NFC & AFC Title Game Predictions for Sunday January 20, 2013
 
Well, we’re down to the “final four” of our annual NFL Super Bowl tournament.  
 
Last Week’s Picks
 
We did very, very well again with last week’s picks–we picked every game correctly, and only missed the Denver-Baltimore game, which was decided by a FG in a second overtime, 38-35.  But for the Baltimore upset, we would have been 4 for 4.

Taking the prior weekend’s picks into account, we are 6 for 8 or batting .750.  Not too shabby.  
 
The Super Bowl was Named for the Wham-O “Super Ball”.  See Discussion, Below.  I had one of these when I was a kid. As you can plainly see, SuperBalls were made of “amazing Zectron”.
 
 
Before we get to Denver-Baltimore, let’s go over the other games.  SF-Green Bay played out like we saw it in the first half, a very close game.  In the second half, Green Bay seemed to play tired, like a team coming off a wild card round, while SF seemed like the rested team they were, and SF steadily pulled away in the second half.  While it was surprising that QB Aaron Rodgers did not provide more offense in the 2d half, it’s also true that he was slightly missing on some throws while SF seemed to make all the big plays.  Again, fatigue has to play a role in things like that, and Rodgers, for Green Bay to win, has to toss it up there @50 times a game.    
 
The Seahawks-Falcons game also played out like we thought through @ 2 1/2 quarters, with the Falcons in firm control and up twenty points.  Then, the Seahawks, as with last week, mounted a furious comeback, eventually taking the lead 28-27 with less than a minute to go.  This again shows how evenly matched those teams were,and how very good a coach Pete Carroll is–his team never quit, even though they were on the road and they were tired.  You had to love the way Seattle played.  But even better was the way Atlanta responded–by going fifty yards in less than 20 seconds and then kicking the GW FG–showing that Matt Ryan’s experience–something we touted last week–together with the home field advantage–kicking in a dome is FG friendly–would prove very helpful to the Falcons when it came down to it.  So we got that one right.  Barely, but right.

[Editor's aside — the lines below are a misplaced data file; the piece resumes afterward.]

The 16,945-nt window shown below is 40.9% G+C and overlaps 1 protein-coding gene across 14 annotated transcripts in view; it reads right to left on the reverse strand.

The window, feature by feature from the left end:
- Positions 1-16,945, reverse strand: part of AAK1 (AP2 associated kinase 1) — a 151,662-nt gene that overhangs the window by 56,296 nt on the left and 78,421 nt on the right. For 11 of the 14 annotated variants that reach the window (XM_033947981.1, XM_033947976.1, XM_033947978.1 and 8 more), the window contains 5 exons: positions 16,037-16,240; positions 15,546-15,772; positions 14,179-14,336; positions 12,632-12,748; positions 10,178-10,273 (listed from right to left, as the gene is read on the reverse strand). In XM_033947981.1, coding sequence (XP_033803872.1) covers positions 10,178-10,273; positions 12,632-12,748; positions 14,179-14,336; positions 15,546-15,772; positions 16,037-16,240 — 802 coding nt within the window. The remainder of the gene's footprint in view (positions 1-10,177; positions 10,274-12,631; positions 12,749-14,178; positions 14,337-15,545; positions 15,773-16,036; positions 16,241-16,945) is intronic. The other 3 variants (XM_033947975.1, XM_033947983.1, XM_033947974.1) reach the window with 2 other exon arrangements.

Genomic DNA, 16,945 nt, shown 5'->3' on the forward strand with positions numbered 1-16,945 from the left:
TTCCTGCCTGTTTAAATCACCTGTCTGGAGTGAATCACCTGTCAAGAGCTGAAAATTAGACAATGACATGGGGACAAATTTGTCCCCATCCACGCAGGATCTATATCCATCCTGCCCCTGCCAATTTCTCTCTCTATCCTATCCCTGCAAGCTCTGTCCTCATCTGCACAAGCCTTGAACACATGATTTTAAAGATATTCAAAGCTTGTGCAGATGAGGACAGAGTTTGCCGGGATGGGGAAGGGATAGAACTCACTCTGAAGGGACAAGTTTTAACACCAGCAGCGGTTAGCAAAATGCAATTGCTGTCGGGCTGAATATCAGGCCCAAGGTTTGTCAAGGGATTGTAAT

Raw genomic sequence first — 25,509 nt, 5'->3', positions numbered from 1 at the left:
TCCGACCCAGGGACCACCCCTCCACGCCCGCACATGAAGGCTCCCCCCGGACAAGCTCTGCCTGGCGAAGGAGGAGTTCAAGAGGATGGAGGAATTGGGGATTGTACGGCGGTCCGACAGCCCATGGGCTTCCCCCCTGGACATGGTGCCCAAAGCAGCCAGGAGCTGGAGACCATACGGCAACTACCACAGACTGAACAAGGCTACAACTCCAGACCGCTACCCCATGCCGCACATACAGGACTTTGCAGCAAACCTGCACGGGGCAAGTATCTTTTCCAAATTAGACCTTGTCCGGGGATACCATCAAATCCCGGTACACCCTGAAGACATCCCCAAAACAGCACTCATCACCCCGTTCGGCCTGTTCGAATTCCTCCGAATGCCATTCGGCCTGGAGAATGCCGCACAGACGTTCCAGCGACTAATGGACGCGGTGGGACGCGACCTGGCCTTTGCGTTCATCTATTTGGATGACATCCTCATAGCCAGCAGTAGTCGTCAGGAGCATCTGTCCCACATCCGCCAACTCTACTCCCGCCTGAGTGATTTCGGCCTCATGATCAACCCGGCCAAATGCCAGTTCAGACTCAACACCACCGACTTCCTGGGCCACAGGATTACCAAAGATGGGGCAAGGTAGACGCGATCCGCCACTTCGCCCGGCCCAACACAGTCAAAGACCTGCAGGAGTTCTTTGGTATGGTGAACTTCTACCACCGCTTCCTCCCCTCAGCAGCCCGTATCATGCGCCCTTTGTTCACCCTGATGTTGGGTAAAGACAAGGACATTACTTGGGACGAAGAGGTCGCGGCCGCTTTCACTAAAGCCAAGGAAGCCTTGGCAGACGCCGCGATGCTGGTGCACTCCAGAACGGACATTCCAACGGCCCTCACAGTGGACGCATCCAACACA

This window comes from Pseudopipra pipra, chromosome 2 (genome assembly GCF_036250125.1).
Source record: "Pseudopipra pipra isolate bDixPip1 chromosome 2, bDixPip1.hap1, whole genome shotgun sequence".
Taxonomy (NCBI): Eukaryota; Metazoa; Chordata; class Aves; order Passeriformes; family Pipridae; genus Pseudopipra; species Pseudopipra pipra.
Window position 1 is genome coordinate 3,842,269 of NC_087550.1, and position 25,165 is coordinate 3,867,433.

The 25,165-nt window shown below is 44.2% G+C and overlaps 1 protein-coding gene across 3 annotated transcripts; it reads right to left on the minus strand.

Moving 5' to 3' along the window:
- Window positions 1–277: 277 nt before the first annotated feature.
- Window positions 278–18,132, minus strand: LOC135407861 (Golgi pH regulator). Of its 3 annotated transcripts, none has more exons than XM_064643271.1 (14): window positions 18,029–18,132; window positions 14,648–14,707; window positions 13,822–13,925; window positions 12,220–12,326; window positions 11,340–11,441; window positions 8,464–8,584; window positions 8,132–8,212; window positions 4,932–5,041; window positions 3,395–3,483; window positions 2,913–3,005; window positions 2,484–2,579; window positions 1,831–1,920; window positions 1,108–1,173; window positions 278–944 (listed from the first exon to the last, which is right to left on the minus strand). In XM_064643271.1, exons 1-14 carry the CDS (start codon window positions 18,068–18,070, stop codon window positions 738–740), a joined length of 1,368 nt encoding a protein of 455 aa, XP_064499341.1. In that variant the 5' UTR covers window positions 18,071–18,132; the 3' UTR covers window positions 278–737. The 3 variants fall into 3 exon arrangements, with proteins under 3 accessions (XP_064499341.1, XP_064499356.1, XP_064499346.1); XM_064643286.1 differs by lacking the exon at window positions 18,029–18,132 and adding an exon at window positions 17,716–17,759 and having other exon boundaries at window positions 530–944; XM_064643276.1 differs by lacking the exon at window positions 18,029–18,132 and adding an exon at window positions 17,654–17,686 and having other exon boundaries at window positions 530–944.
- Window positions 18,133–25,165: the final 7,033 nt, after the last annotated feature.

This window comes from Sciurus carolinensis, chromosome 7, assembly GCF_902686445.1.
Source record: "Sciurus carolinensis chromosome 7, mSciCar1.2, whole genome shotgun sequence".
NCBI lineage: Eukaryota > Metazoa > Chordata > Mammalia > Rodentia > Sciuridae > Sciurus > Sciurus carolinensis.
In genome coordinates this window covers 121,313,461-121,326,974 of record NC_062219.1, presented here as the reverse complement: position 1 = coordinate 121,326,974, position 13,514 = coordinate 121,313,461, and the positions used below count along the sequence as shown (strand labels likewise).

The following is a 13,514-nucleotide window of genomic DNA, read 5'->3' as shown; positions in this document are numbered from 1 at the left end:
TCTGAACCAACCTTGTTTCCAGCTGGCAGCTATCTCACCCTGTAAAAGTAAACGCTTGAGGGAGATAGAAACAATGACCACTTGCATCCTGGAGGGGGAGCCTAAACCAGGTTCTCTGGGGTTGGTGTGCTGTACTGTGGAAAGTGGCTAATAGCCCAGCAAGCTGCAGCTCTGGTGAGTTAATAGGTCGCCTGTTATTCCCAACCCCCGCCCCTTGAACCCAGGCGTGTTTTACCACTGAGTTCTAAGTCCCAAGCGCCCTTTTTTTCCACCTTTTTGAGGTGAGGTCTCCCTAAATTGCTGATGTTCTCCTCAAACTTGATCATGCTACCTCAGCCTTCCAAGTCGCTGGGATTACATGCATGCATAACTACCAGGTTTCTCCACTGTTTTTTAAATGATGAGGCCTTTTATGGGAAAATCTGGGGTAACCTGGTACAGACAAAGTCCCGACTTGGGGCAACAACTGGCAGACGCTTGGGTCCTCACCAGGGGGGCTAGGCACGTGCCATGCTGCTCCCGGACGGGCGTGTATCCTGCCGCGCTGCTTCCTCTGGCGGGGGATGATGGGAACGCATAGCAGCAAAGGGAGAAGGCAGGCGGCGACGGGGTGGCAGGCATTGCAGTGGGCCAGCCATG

Finally, we got the Pats-Texans game exactly right.  The Texans are a fine team, but they can’t keep up with the Pats’ offense, and they can’t hold them defensively.  That was not even a close game, and we didn’t think it would be, so we picked that one correctly and for the right reasons.  
 
So where did we go wrong with Denver?  What is the lesson?  Never pick Peyton Manning against Ray Lewis in a playoff game?  Well actually Peyton Manning was 2-0 vs Baltimore in prior playoff games.   
 
Here’s a stat worth considering:  Jake the Snake Plummer and Tim Tebow each have more playoff wins in a Denver Broncos jersey as starting QBs, than Peyton Manning.  This has to be embarassing to Peyton Manning, whose little brother Eli Manning of the NY Giants has two Super Bowl wins against the NE Pats on his resume to Peyton’s one win in the Super Bowl.
 
Well, we said Ray Lewis was a warrior, and in the end, the Baltimore Defense made Peyton Manning look awful.  They won the game by forcing him to roll right in OT, and make a terrible off balance throw that resulted in an interception, a throw that Peyton Manning never makes, normally speaking.  This results in an INT, Baltimore gets the ball, goes down and kicks the GW FG, game over.  
 
This is really the story.  
 
PREDICTIONS FOR AFC CHAMPIONSHIP AND NFC CHAMPIONSHIP THIS WEEKEND
Ravens at Pats 3 PM Sunday AFC Championship
 
First, we have the Baltimore Ravens at the New England Patriots in the early game, scheduled for 3 pm in New England, in a rematch of last years AFC title game.  There are three games we can look at here.
 
Initially, we have this years game between the two teams, which the Ravens won 31-30 on a GW FG as time expired, in week 3 of the season, back in September, in Baltimore.  The Baltimore defense essentially held Brady in check while Flacco & the Baltimore offense scored 10 unanswered points in the last five minutes of the game to beat the Pats.  Strong stuff.  
 
Second, you have last years AFC championship game, which the Pats won 23-20.   However, as everyone knows, Baltimore had a chip shot FG to tie, which Billy Cundiff missed with barely any time left on the clock, and Baltimore had numerous other opportunities in the 4th Quarter to come back from a 23-20 deficit.  The Pats were very lucky to escape out of that game as victors.  
 
Third, you have the 2009 wild card round game, wherein Baltimore came into New England and soundly whipped them, 33-14.  
 
Baltimore is the one team in the AFC that really gives Tom Brady trouble.  
 
Baltimore will be motivated to win because they lost last year, because Ray Lewis is looking at his last year, and because they know they can beat this New England team.